There is still, sadly, a worrying implied link between your inherent value as a woman and the extent to which you are prepared to perform vague and abstract ideas of 'femininity' which, particularly in the context of our shifting ideas about gender and sexuality, can be pretty rigid and isolating. "One of the really noticeable things that people bring into therapy is the feeling that women need to be the custodians of the emotional terms of their relationship," Cate tells me. "So women have to be the ones who are together, who don't fly off the handle, who apologize, who make things better when they go wrong, who are caring and loving." 
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When you think about how restrictive that is, how it denies women the right to express themselves, the rebranding of gender roles by love coaches who appropriate the quasi-spiritual language of 'energies' is pernicious. When we attribute certain behaviours to gendered 'energies', we tell women to become passengers who put themselves second in their relationships. 
These femininity-focused coaches prime women for relationships with men by cementing gender roles instead of eliminating them. Cate adds: "A lot of men are looking for the sort of nurturing and management of their confusion and feelings that women are supposed to be able to do, and when you mix that up, e.g. if you have women who are confused themselves and out of control, it's scary to men because a lot of men can't look after themselves, so if women start behaving like men, who's going to look after the men?"
Chloe_ is a femininity influencer with over 100,000 YouTube subscribers and the founder of The Hypergamous Life. She also runs the New Feminine Finishing School where women who are tired of being ‘masculine’ can learn about "hypergamy, practising radical self-care, learning social graces, having polished etiquette, learning high-value dating strategies and getting top-notch advice on how men think".
She and I spoke over email about why she feels hypergamy requires ‘femininity’. "Feminine women possess softness, nurturing, vulnerability, and an ability to complement the masculine divine to create harmony," she tells me. "A High-Value Man will desire the complement of the feminine divine to feel inspired, protect, provide and feel needed. It’s human nature, and it’s how men and women are wired." I balk. This rigid, patriarchal idea of femininity which is supposedly required to secure a ‘high-value’ man seems, to me, to be more about being easily controlled than anything else. Campbell touches on this during our discussion. "People, women in particular, are not always self-validating; they are going to look for whatever society says is good to look for," she said. "You’re told having a successful, beautiful man is going to make you feel that you're okay but so many women do not feel okay. Though it looks different in different societies, it always comes down to the same thing: control."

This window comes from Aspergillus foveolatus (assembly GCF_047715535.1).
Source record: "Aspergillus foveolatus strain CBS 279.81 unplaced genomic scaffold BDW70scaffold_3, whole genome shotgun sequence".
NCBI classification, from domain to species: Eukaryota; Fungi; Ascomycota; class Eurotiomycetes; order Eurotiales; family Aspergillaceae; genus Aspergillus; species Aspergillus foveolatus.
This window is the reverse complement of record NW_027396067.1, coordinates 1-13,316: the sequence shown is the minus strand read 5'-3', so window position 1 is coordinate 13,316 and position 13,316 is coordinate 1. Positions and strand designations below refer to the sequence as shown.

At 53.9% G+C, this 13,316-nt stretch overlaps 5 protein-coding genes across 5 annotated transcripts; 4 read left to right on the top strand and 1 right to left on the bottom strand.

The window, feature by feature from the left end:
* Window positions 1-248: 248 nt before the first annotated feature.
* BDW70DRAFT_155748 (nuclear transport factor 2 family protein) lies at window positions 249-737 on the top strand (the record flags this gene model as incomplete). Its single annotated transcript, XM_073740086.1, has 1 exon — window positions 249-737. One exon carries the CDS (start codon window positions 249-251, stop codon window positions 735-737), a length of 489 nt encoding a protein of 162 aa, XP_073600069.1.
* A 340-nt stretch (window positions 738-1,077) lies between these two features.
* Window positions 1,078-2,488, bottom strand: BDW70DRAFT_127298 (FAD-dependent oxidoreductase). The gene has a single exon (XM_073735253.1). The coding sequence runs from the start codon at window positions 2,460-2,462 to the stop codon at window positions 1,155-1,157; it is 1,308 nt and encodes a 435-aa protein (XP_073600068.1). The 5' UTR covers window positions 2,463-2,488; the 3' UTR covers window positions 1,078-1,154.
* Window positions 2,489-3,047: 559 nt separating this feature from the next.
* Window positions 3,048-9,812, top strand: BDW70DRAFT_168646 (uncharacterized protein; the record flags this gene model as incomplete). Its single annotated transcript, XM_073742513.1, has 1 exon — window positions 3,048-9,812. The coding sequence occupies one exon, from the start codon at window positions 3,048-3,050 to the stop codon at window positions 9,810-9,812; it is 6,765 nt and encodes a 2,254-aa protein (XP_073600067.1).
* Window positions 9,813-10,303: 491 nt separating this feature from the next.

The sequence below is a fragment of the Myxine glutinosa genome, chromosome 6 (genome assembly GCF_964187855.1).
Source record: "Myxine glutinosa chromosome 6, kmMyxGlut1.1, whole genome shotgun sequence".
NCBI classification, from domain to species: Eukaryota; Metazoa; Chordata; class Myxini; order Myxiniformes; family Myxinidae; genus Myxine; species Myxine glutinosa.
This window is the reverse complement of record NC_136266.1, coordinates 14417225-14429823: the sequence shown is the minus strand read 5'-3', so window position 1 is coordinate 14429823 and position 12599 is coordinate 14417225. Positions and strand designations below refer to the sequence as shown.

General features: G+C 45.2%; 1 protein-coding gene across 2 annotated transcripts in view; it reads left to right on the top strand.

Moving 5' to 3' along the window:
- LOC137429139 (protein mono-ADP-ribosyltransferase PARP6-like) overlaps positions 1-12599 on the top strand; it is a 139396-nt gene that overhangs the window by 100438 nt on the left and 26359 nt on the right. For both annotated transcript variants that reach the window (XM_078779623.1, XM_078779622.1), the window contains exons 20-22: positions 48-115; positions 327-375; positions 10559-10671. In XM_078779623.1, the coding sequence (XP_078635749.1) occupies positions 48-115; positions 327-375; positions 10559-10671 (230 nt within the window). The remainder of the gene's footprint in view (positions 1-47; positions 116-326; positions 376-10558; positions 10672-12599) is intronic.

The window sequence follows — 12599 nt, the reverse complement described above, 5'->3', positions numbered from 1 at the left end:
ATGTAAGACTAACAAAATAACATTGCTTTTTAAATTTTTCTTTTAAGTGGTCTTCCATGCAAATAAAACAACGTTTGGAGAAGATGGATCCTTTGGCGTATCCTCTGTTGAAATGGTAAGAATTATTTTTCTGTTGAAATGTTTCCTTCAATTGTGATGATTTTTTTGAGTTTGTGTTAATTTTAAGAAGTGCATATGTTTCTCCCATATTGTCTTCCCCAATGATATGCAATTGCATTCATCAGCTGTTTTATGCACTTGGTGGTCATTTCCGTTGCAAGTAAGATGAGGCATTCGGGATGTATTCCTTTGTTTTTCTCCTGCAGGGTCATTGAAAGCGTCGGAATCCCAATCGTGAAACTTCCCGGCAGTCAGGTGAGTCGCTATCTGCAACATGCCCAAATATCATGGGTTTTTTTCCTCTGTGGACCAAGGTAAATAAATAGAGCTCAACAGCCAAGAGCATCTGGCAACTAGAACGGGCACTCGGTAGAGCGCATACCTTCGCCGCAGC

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Alongside the sprouting of Instagram pages dedicated to achieving a long relationship shelf life by channelling femininity, YouTube femininity coaches have also increased in number and reach. Many of them create content that specifically targets Black women, encouraging them to embrace femininity to counteract our historical masculinization. These YouTubers cynically play on the insecurities of Black women by blaming our maltreatment and issues with finding partners on our perceived inability to be vulnerable and the aggressiveness projected onto us. 
Tali Ramsey has explored this for Black Ballad: "Femininity training is indeed a code of conduct marketed to Black women to lose the aggressive and combative labels that they didn’t give themselves. But can Black women break away from this trope without traditional femininity? Maybe it’s not on them to dismantle a stereotype that they didn’t create," she writes. I put the idea that these practices are anti-Black directly to Chloe. She argued that "femininity is not only about cosmetics and foundationally has nothing to do with European beauty standards or European practices of etiquette." She added that, as she sees it, "femininity is an energy, a wiring, a practice and a complimenting and creative force to the masculine divine."
Cat Shanu is a plus-size lifestyle influencer and film student based in the UK who runs The Femme Guide, another femininity coaching service. Her Instagram page has over 50,000 followers and she works with clients across the globe. Cat describes herself as a cross "between Betty from Ugly Betty and Dan Humphrey from Gossip Girl growing up," when we talk. "I was the outsider," she says. "I also grew up in a little village in Ireland so for the longest time, I was the only Black girl in my school. It also wasn’t helped by the fact that I went to 13 schools in 10 years. I was really struggling to make friends because I thought, What's the point?" 
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Cat explains that she was interested in dating and relationship coaching from a young age when she always ended up as a friend, never the girlfriend, to guys she liked. In her early adult life, she attended seminars hosted by infamous dating coach Matthew Hussey, author of Get The Guy. She was, she says, always the youngest woman in the room. 
Cat religiously read books like How To Win Friends and Influence People and became obsessed with studying people and relationships. She now runs her coaching service and has seen an uptick in engagement over the last year. She speaks candidly about the issues with ‘femininity’ coaching online when I ask her about its obvious pitfalls. "Shame is big in our community, unfortunately," she laments, "and people often don’t discuss toxic femininity which is when women are encouraged to be weak or even too dependent on someone. If you come across a femininity coach who demonises masculinity, run! They don't even understand that as women, we need feminine and masculine energy." 
The idea of having to perform a version of femininity to appeal to a certain kind of man rewards men for being average and averse to change. It does nothing to challenge power structures, beauty ideals or the patriarchal version of femininity that still exists in mainstream culture. There is no one way to be a woman, there is no one way to be feminine – it doesn’t belong to a particular kind of woman or require following specific rules. Why waste time and money lapping up toxic femininity content to become someone else when, instead, you can learn how to be happy as yourself? 
This story was originally published on Refinery29 UK.